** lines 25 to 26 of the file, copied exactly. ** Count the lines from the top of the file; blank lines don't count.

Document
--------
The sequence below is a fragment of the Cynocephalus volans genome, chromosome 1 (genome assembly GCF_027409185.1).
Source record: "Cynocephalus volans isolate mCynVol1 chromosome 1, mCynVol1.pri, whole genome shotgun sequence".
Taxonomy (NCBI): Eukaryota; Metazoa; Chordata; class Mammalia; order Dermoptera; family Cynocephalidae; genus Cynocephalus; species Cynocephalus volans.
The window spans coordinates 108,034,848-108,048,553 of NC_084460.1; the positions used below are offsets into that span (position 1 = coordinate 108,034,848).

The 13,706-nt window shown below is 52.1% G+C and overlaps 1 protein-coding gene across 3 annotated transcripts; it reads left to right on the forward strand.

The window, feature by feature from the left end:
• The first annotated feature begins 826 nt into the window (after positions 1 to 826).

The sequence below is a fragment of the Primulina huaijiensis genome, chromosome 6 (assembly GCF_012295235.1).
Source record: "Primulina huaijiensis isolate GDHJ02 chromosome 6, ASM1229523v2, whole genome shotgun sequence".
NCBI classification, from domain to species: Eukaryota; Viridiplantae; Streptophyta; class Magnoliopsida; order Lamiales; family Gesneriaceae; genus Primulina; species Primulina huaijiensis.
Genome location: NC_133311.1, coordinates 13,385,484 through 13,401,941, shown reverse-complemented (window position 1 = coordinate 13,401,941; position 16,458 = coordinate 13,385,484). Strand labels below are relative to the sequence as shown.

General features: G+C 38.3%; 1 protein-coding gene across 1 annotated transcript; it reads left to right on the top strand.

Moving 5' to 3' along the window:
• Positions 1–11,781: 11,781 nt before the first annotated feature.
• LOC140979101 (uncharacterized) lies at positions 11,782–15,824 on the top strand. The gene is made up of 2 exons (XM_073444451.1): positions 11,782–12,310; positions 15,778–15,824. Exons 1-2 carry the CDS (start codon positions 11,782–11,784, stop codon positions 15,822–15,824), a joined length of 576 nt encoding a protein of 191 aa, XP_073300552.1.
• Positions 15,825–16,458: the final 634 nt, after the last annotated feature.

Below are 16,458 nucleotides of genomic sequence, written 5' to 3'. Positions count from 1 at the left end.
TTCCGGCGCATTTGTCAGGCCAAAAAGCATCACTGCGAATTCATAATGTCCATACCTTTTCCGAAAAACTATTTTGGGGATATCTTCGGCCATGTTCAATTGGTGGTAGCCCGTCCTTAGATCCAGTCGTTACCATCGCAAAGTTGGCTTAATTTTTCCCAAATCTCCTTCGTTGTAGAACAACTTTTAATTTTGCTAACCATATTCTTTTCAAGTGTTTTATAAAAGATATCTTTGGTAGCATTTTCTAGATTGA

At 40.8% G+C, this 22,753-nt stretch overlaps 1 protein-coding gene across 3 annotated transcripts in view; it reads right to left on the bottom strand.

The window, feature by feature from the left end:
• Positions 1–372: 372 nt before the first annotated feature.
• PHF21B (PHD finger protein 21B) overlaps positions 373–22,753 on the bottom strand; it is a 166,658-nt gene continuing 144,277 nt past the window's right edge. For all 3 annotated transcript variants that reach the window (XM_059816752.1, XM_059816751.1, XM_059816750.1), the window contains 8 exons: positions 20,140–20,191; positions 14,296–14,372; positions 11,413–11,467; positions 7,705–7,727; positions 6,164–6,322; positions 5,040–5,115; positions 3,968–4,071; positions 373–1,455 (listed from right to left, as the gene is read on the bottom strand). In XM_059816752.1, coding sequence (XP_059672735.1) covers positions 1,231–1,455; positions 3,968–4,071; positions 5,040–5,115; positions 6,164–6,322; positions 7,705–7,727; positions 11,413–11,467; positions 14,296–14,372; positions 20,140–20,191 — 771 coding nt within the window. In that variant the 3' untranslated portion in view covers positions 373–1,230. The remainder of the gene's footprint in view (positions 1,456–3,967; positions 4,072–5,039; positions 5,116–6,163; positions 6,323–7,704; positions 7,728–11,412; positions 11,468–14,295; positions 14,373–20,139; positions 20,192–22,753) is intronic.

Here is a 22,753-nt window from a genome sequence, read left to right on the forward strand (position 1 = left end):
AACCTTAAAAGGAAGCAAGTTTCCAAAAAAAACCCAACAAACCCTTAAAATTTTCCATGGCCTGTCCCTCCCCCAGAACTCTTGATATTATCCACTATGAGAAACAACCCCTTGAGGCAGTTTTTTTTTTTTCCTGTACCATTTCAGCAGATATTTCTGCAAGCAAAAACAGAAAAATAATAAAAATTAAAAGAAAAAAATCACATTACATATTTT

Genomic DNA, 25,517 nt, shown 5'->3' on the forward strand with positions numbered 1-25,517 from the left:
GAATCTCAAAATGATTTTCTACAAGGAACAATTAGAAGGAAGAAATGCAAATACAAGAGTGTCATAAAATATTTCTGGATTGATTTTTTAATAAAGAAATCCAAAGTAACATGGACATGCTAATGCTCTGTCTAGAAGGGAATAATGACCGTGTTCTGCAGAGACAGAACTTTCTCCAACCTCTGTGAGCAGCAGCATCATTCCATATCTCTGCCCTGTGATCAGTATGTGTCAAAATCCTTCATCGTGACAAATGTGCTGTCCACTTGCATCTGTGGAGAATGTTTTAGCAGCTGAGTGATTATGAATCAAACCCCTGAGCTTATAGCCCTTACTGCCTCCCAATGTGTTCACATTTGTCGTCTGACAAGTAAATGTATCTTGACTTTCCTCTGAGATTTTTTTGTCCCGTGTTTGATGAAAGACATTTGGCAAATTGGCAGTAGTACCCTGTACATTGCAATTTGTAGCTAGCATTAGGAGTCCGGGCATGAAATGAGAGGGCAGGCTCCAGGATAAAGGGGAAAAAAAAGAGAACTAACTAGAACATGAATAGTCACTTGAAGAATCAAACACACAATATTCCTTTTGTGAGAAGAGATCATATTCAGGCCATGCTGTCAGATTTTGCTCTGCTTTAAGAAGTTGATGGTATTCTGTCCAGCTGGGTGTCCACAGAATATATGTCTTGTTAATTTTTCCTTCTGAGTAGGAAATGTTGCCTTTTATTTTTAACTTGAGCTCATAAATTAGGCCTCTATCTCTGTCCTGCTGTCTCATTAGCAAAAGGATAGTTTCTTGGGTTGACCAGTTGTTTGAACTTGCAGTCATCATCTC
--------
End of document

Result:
Genomic DNA, 25,517 nt, shown 5'->3' on the forward strand with positions numbered 1-25,517 from the left:
GAATCTCAAAATGATTTTCTACAAGGAACAATTAGAAGGAAGAAATGCAAATACAAGAGTGTCATAAAATATTTCTGGATTGATTTTTTAATAAAGAAATCCAAAGTAACATGGACATGCTAATGCTCTGTCTAGAAGGGAATAATGACCGTGTTCTGCAGAGACAGAACTTTCTCCAACCTCTGTGAGCAGCAGCATCATTCCATATCTCTGCCCTGTGATCAGTATGTGTCAAAATCCTTCATCGTGACAAATGTGCTGTCCACTTGCATCTGTGGAGAATGTTTTAGCAGCTGAGTGATTATGAATCAAACCCCTGAGCTTATAGCCCTTACTGCCTCCCAATGTGTTCACATTTGTCGTCTGACAAGTAAATGTATCTTGACTTTCCTCTGAGATTTTTTTGTCCCGTGTTTGATGAAAGACATTTGGCAAATTGGCAGTAGTACCCTGTACATTGCAATTTGTAGCTAGCATTAGGAGTCCGGGCATGAAATGAGAGGGCAGGCTCCAGGATAAAGGGGAAAAAAAAGAGAACTAACTAGAACATGAATAGTCACTTGAAGAATCAAACACACAATATTCCTTTTGTGAGAAGAGATCATATTCAGGCCATGCTGTCAGATTTTGCTCTGCTTTAAGAAGTTGATGGTATTCTGTCCAGCTGGGTGTCCACAGAATATATGTCTTGTTAATTTTTCCTTCTGAGTAGGAAATGTTGCCTTTTATTTTTAACTTGAGCTCATAAATTAGGCCTCTATCTCTGTCCTGCTGTCTCATTAGCAAAAGGATAGTTTCTTGGGTTGACCAGTTGTTTGAACTTGCAGTCATCATCTC